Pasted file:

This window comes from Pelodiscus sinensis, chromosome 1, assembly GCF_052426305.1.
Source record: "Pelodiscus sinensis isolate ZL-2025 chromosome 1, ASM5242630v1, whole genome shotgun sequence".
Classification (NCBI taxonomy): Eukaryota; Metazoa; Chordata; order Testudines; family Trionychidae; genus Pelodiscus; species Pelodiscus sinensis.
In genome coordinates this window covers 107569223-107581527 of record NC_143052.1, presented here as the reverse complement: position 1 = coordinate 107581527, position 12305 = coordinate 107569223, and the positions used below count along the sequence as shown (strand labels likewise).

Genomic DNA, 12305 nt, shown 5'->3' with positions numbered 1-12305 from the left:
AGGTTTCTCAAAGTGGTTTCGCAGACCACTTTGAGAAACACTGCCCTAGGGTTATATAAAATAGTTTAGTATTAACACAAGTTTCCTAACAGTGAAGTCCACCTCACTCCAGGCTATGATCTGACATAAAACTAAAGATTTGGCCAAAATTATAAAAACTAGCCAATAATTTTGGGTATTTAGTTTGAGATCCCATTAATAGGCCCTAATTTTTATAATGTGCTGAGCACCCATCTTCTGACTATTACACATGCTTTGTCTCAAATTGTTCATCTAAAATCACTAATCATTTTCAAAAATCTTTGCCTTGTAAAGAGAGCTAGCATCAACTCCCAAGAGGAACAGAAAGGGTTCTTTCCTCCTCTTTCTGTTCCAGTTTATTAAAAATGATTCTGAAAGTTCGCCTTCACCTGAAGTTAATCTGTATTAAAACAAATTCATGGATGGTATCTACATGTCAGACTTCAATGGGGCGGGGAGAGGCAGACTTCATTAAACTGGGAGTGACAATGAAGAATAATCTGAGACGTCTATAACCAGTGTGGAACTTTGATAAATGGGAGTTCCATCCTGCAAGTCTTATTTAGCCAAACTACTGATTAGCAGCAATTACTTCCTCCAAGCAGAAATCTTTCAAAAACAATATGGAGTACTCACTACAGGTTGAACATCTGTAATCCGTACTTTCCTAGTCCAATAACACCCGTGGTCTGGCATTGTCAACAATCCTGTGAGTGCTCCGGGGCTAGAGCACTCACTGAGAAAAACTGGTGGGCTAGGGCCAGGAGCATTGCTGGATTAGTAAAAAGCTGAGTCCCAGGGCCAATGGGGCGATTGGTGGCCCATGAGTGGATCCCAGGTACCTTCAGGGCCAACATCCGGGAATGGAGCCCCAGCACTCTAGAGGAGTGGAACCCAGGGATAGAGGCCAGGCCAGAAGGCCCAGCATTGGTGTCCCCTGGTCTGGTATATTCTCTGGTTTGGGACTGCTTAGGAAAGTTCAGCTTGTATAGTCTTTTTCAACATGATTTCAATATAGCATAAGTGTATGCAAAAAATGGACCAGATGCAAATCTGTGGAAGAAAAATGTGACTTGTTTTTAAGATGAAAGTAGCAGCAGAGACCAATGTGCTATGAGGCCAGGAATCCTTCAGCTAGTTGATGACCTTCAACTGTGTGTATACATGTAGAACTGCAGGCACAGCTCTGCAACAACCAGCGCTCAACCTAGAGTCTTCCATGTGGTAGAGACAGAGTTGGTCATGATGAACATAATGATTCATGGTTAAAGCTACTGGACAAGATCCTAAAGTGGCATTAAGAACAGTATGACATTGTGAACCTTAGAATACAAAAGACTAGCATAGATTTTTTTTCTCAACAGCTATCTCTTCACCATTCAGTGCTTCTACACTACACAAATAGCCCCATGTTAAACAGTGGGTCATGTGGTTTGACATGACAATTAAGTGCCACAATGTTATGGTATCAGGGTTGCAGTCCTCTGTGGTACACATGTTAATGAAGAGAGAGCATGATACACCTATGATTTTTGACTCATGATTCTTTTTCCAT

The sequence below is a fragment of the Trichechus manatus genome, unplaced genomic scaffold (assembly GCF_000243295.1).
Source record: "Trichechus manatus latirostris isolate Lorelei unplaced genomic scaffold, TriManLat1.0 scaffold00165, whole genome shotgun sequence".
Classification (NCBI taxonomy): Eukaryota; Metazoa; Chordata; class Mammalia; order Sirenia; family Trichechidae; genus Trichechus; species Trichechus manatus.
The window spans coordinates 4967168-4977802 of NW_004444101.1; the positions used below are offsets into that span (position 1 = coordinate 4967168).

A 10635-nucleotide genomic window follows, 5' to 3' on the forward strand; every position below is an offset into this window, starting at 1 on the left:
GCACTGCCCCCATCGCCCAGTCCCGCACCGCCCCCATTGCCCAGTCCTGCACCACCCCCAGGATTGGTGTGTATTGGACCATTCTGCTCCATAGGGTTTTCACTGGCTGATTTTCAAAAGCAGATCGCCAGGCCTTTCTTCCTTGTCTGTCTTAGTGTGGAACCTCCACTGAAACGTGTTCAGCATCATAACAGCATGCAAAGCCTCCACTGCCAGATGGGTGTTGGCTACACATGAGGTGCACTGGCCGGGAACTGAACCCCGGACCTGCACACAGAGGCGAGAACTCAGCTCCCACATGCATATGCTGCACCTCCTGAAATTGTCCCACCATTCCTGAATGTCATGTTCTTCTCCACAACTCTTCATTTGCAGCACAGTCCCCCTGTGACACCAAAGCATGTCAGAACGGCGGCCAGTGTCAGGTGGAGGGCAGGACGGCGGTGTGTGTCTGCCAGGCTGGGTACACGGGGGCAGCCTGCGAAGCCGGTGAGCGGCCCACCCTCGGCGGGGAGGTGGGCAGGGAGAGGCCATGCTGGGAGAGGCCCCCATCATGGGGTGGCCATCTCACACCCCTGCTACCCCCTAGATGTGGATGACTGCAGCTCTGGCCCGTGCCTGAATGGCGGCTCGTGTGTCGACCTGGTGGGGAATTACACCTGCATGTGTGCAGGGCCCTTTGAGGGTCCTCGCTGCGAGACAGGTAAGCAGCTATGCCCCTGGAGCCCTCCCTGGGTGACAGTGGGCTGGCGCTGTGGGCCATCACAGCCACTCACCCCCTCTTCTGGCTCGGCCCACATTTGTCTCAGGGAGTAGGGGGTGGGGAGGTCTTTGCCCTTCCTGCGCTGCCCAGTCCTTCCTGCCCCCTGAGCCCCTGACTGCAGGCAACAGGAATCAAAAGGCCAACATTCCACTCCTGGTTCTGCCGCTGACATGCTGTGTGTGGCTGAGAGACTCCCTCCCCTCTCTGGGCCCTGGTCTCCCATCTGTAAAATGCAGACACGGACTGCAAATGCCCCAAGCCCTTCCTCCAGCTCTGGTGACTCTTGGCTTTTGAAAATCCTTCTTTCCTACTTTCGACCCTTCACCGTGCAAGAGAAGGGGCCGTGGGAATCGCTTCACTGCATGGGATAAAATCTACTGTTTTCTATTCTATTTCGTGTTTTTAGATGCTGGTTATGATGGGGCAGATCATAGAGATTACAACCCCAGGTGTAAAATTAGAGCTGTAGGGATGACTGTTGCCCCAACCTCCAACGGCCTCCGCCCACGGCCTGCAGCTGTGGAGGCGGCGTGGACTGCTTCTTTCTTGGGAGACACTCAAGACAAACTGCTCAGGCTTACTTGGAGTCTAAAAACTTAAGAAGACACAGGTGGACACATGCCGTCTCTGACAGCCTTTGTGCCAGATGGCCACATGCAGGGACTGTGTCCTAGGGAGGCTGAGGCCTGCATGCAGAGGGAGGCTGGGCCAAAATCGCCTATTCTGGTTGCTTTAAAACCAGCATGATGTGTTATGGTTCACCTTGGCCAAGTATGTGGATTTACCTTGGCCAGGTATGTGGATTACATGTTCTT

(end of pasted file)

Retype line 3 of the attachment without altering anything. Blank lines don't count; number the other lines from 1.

Classification (NCBI taxonomy): Eukaryota; Metazoa; Chordata; order Testudines; family Trionychidae; genus Pelodiscus; species Pelodiscus sinensis.